home
RSS
December 13th, 2013
09:30 AM ET

Call Jesus (or Santa) white? Expect a big fight

Opinion by Edward J. Blum, special to CNN

(CNN) - Fox News anchor Megyn Kelly sparked outrage this week by insisting that Jesus and Santa Claus are both white, saying it's "ridiculous" to argue that depicting Christ and St. Nick as Caucasian is "racist."

"And by the way, for all you kids watching at home, Santa just is white," Kelly said, "but this person is arguing that we should also have a black Santa."

Kelly was responding to an article in Slate that said St. Nick needs a makeover from fat, old white guy to something less "melanin-deficient."

The Fox News host would have none of it.

"Just because it makes you feel uncomfortable doesn't mean it has to change," Kelly said. "Jesus was a white man, too. It's like we have, he's a historical figure; that's a verifiable fact. As is Santa, I just want kids to know that. How do you revise it in the middle of the legacy, in the story, and change Santa from white to black?"

Arguing about St. Nick, who was originally Greek before Currier & Ives got their hands on him, is one thing. But as for Jesus, people have been arguing about his skin color since the earliest days of American history. You might even call it an American tradition.

What's new about this latest brouhaha is how swiftly Kelly’s remarks were attacked. Thousands of people have rebuked her through blogs, articles, Twitter posts and Facebook updates.

Comedian Jon Stewart accused Kelly of "going full Christmas nog."

“And who are you actually talking to?" Stewart said on "The Daily Show." "Children who are sophisticated enough to be watching a news channel at 10 o’clock at night, yet innocent enough to still believe Santa Claus is real — yet racist enough to be freaked out if he isn’t white?”

It seems that now, if you want to call Christ — or even Santa — white, you should expect a fierce fight.

The immediate and widespread rebuttal showcases how much America has changed over the past few decades. The nation not only has a black president, but also has refused to endorse the Christian savior as white.

Since the earliest days of America, Jesus was thought of as a white man.

When white Protestant missionaries brought Bibles and whitened images of Jesus to Native Americans, at least a few mocked what they saw.

Taking the imagery seriously, the Shawnee warrior Tecumseh asked future President William Henry Harrison, “How can we have confidence in the white people? When Jesus Christ came upon the earth you kill’d and nail’d him on a cross.”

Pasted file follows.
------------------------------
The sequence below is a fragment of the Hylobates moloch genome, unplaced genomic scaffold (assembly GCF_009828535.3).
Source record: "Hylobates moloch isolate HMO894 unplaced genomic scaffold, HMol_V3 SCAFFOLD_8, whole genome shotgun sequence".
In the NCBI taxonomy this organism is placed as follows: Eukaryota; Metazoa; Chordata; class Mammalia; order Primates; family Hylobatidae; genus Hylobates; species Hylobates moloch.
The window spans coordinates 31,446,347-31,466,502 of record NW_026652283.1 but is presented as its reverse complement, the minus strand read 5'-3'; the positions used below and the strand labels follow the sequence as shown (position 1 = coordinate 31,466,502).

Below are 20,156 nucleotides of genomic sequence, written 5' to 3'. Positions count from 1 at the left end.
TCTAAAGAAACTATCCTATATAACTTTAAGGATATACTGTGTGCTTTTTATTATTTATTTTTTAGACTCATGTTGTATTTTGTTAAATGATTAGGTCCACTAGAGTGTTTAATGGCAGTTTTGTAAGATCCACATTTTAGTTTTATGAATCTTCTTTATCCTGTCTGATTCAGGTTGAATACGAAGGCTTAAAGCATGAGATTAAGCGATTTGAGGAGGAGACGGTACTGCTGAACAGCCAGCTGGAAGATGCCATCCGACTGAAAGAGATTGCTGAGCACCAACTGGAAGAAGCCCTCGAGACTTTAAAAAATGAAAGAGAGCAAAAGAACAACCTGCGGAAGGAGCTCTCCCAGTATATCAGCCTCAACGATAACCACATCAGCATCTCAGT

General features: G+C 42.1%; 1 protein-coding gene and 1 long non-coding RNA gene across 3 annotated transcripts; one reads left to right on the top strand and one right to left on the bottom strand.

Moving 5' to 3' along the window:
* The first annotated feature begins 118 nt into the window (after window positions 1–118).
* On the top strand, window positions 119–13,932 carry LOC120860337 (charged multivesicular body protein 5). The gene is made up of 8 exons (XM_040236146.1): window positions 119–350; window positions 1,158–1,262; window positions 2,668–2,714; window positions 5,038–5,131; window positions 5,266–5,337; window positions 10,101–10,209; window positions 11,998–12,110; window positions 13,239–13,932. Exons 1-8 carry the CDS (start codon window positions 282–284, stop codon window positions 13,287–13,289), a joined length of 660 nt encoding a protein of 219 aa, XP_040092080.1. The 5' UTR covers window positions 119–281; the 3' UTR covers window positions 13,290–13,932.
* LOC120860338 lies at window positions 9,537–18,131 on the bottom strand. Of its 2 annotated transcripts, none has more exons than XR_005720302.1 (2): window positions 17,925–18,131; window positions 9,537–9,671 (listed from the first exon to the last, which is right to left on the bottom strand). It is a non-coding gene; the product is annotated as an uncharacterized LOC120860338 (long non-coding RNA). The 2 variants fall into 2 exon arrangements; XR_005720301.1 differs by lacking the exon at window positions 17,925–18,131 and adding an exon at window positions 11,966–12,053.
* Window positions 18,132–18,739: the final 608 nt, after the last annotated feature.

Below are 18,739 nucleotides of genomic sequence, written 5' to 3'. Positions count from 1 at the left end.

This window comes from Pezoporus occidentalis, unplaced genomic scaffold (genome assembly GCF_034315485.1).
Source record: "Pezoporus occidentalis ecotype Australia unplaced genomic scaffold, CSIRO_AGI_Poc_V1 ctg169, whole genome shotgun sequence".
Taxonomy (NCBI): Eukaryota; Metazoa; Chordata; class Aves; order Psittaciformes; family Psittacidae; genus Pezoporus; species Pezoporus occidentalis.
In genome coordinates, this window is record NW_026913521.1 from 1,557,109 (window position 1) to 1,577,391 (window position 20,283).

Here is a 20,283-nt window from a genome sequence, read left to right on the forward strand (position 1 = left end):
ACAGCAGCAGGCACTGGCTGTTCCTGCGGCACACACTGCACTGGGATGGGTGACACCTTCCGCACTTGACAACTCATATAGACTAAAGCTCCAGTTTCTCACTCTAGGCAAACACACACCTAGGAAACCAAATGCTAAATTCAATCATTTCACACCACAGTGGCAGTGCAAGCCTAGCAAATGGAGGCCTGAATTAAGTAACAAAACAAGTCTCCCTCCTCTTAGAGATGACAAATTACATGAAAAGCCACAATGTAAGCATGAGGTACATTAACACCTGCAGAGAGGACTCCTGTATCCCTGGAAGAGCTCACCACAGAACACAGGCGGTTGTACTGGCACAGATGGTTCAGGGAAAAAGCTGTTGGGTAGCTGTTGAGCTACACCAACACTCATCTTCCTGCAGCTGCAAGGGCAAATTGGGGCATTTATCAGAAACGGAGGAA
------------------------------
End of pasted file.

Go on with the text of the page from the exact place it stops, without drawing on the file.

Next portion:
It was not until around 1900 that a group of white Americans explicitly claimed Jesus was white.

Concerned that large numbers of immigrants from southern and eastern Europe, especially Jewish immigrants, were “polluting” the nation, anti-immigrant spokesmen like attorney Madison Grant asserted the whiteness of Jesus to justify calls for exclusionary legislation.

READ MORE: From science and computers, a new face of Jesus

Making Jesus white was a means to distance him from Judaism.

“In depicting the crucifixion no artist hesitates to make the two thieves brunet in contrast to the blond Savior,” Grant wrote in his xenophobic best-seller "The Passing of the Great Race."

“This is something more than a convention,” Grant continued, and suggested that Jesus had “Nordic, possibly Greek, physical and moral attributes.”

Even Martin Luther King Jr. claimed that Jesus was white, after being asked why God created Jesus as a white man.

King responded that the color of Christ’s skin didn’t matter. Jesus would have been just as important “if His skin had been black.” He “is no less significant because His skin was white.”

READ MORE: Turkish town cashes in on Saint Nick legacy

Challenges to Christ’s whiteness have a long history, too.

Famed evangelist Billy Graham preached in the 1950s, and then wrote emphatically in his autobiography "Just As I Am," that, “Jesus was not a white man.”

But Graham was far from the first American to contradict the whiteness of Jesus. That honor goes to Methodist and Pequot Indian William Apess.

In 1833, he wrote to white Christians, “You know as well as I that you are not indebted to a principle beneath a white skin for your religious services but to a colored one.”